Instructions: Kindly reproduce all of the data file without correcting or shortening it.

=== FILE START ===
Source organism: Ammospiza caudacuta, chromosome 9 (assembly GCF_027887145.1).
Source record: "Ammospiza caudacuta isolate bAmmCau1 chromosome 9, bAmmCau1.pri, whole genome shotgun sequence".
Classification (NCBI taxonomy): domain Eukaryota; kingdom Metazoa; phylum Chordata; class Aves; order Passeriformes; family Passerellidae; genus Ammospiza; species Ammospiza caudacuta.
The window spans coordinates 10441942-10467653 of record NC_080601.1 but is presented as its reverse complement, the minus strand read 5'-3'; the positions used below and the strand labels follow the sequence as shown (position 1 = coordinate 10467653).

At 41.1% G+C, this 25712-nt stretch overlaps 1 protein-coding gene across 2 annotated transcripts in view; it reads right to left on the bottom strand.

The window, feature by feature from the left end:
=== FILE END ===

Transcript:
Source organism: Ammospiza caudacuta, chromosome 9 (assembly GCF_027887145.1).
Source record: "Ammospiza caudacuta isolate bAmmCau1 chromosome 9, bAmmCau1.pri, whole genome shotgun sequence".
Classification (NCBI taxonomy): domain Eukaryota; kingdom Metazoa; phylum Chordata; class Aves; order Passeriformes; family Passerellidae; genus Ammospiza; species Ammospiza caudacuta.
The window spans coordinates 10441942-10467653 of record NC_080601.1 but is presented as its reverse complement, the minus strand read 5'-3'; the positions used below and the strand labels follow the sequence as shown (position 1 = coordinate 10467653).

At 41.1% G+C, this 25712-nt stretch overlaps 1 protein-coding gene across 2 annotated transcripts in view; it reads right to left on the bottom strand.

The window, feature by feature from the left end: